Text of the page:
Hear the crunch and let the red peelings break his heart” (Morrison 133). This can be applied to how after Joe had Dorcas and she found interest in other people he felt emptiness or a broken heart. In the same way, after Adam was kicked out of Eden for his sin, God separated himself from the two and they also felt like a part of them was gone. Joe is a replica of Adam, for he was born twice, once in Genesis 1 and Genesis 2. When Joe fell out that tree in Vesper County it almost seemed like fate, for Violet and Joe to end up together. “Violet claimed him. Hadn’t he fallen practically into her lap?
Hadn’t he stayed? (Morrison 105). When Joe met and fell in love with Violet he was that born. Joe tells Violet while she’s admiring him in the sun, “I’ll be back in our tree tonight. Where you be? ” (Morrison 105) This shows how at that moment they were so happy that they met each other that they had named the place theirs. This resembles to couples and how they mark up a tree with their initials to claim that tree and their love for one another.
This is an analogy of Adam and Lilith in Genesis 1. Joe is born again with Dorcas, when he meets her and falls in love with her. Joe tells Dorcas, “ Don’t tell me I fell or you, or fell over you. I didn’t fall in love, I rose in it” (Morrison 135). Joe and Dorcas have many intimate moments through out the book, both physically and mentally. With Dorcas he feels reborn because of everything he felt he lacked with Violet. Dorcas was seen as Joe’s aid and he took it. Morrison challenges the Bible and uses the Genesis stories as her way to explain to people that even what might be considered the book of truth can also be a bit false.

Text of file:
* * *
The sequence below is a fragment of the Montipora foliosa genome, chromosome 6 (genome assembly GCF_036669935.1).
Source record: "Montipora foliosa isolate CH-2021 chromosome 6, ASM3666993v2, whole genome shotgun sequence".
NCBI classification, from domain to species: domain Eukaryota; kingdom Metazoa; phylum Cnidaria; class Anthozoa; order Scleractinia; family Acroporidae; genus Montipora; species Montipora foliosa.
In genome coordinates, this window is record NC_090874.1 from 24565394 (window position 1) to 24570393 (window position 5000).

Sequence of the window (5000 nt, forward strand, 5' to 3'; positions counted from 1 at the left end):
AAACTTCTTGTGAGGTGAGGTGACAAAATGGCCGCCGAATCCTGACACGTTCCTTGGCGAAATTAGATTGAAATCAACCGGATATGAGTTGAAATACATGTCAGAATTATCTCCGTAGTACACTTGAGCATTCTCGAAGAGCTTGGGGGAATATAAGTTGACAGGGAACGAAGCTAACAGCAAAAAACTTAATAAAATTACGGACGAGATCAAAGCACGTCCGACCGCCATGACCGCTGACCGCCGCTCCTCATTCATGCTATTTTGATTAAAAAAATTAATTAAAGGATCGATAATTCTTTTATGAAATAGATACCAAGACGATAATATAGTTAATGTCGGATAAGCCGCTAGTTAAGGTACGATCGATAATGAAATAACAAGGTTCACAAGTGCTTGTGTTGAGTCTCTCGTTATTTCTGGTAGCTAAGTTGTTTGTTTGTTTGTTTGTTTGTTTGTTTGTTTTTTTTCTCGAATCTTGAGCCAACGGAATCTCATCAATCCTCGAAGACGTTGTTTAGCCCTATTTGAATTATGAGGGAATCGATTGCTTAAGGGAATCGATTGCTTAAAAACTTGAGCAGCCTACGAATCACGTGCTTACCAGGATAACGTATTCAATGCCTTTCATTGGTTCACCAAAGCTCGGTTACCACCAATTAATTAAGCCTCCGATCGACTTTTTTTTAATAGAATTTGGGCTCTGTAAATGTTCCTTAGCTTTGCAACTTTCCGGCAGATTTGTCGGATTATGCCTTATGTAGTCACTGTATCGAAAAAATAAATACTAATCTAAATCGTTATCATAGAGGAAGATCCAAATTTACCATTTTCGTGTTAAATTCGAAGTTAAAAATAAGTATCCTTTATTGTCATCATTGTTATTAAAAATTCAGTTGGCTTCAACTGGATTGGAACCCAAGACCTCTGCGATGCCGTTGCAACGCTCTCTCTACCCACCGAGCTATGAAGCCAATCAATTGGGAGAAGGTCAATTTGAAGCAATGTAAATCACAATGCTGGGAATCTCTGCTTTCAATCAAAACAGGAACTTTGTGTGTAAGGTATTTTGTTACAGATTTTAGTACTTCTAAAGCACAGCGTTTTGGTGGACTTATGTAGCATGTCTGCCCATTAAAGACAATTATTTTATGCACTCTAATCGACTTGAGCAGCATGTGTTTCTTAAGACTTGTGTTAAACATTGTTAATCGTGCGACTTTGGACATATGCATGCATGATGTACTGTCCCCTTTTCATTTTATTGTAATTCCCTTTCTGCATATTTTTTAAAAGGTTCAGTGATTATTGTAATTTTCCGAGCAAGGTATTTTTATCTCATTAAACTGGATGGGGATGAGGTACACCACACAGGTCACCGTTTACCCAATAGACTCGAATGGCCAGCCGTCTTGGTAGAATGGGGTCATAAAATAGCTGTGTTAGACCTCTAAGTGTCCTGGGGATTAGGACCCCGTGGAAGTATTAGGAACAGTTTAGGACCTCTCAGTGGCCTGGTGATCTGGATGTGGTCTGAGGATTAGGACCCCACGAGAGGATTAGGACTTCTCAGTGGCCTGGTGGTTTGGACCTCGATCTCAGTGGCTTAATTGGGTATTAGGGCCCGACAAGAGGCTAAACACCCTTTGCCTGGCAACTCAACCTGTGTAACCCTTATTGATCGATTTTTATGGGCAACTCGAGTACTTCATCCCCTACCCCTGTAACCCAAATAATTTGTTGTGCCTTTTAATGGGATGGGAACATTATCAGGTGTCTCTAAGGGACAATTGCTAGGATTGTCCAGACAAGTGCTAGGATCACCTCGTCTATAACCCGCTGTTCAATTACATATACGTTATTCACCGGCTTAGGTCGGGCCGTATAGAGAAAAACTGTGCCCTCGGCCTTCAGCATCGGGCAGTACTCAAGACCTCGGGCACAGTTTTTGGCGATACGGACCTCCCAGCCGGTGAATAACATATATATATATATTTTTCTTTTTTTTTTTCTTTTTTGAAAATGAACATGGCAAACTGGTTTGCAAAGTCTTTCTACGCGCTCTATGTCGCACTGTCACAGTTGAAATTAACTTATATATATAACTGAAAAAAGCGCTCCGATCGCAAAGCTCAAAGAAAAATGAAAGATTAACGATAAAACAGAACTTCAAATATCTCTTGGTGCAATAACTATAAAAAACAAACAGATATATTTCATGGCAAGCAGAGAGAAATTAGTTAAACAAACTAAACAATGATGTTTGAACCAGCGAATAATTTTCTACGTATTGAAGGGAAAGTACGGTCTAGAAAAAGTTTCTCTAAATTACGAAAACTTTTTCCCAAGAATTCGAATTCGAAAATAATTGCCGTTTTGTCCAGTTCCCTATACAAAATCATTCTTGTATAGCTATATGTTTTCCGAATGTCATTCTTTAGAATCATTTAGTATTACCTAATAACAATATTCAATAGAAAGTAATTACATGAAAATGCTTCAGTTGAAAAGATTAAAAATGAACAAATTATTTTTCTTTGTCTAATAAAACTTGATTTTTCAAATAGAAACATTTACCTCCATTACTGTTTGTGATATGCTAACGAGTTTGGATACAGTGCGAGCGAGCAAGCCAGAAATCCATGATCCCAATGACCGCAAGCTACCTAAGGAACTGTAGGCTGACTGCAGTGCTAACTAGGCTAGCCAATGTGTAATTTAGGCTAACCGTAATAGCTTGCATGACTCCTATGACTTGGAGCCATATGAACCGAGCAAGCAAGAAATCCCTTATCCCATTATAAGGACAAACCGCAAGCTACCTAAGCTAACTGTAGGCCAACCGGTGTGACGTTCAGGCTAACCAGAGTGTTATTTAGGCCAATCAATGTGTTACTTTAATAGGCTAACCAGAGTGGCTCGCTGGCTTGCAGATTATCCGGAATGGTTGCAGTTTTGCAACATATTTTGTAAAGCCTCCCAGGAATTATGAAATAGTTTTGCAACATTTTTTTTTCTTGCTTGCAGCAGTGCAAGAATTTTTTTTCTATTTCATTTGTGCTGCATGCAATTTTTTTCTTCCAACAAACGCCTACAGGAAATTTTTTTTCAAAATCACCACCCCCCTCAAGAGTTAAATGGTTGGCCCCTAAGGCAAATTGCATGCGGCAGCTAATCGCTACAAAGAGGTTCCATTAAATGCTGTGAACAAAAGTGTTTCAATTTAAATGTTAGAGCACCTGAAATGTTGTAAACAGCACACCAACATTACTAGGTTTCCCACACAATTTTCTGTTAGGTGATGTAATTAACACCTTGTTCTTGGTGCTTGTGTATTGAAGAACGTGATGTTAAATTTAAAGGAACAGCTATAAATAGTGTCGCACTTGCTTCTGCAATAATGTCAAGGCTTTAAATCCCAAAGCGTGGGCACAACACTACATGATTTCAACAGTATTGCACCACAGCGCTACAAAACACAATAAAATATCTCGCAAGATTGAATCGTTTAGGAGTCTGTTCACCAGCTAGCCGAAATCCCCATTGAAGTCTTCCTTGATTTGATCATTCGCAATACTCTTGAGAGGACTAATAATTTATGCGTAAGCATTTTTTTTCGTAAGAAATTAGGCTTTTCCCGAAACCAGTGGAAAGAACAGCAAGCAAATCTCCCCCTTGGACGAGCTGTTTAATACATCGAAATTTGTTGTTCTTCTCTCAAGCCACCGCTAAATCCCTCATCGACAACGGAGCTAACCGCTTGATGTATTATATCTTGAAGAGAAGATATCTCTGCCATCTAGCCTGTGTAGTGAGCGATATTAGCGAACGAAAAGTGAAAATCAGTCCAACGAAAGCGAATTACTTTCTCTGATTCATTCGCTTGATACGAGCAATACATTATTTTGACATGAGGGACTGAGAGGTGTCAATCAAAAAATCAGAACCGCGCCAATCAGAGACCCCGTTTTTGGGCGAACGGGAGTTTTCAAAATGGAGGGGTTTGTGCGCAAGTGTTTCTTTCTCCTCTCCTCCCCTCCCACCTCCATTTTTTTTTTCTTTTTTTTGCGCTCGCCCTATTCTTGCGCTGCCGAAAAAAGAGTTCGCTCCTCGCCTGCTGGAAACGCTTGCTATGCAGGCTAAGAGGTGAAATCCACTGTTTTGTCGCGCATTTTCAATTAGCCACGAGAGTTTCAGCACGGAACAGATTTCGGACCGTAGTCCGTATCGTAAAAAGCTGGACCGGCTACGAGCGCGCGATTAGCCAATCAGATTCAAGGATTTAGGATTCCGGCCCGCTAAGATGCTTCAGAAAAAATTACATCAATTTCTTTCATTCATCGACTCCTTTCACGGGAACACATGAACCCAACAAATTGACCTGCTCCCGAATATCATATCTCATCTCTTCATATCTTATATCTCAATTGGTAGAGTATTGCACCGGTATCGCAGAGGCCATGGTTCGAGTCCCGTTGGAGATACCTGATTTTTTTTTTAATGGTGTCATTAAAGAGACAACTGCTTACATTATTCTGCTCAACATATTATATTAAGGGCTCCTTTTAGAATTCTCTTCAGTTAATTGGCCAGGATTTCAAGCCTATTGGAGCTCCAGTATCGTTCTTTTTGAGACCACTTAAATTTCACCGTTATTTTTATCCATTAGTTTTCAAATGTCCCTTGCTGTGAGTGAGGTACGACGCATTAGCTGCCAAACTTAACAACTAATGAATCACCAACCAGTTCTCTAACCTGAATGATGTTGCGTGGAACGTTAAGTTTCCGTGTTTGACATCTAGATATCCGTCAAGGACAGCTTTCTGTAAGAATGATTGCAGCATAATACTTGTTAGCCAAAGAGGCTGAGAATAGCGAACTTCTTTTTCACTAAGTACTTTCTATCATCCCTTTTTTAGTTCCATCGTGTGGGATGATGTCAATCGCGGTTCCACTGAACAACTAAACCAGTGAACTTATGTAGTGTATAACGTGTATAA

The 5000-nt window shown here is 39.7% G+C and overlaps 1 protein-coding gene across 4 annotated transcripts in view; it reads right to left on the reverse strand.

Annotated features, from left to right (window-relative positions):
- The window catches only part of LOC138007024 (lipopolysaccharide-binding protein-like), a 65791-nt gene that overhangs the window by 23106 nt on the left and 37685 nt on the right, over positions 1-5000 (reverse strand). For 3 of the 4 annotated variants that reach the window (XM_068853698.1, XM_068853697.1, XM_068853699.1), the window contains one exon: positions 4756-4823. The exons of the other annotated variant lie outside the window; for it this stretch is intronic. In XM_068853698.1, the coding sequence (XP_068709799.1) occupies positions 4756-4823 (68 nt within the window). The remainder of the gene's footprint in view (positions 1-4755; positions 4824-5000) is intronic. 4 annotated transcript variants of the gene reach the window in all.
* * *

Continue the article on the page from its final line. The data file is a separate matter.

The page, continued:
Morrison makes you question ‘If this Bible is supposed to be nothing but the truth, than why does it contradict itself? and you end up questioning the overall purpose of this book. We see how The Bible as well may be unreliable just as the novel Jazz. What she wants is for the reader to address how this is just text, just words, just paper and nothing but that. We have the tendency to look for all types of answers or force either ourselves or the book to correspond with each other when in fact they wont. The narrator (city, jazz, gossip, the book) in Jazz is purposely not made human to emphasize that even something that is everywhere will not be reliable.
In section 10 our narrator says, “I am uneasy now. Feeling a bit false… I thought I knew them and wasn’t worried that they didn’t really know about me” (Morrison 221). The narrator admits to losing track of her own story that it claims it made. Through this analogy, not only is the Bible challenged, but all books. Morrison teaches us not to force ourselves to relate to a book or force a book to relate to us. She emphasizes how unreliable or limited a book is by giving an unreliable narrator.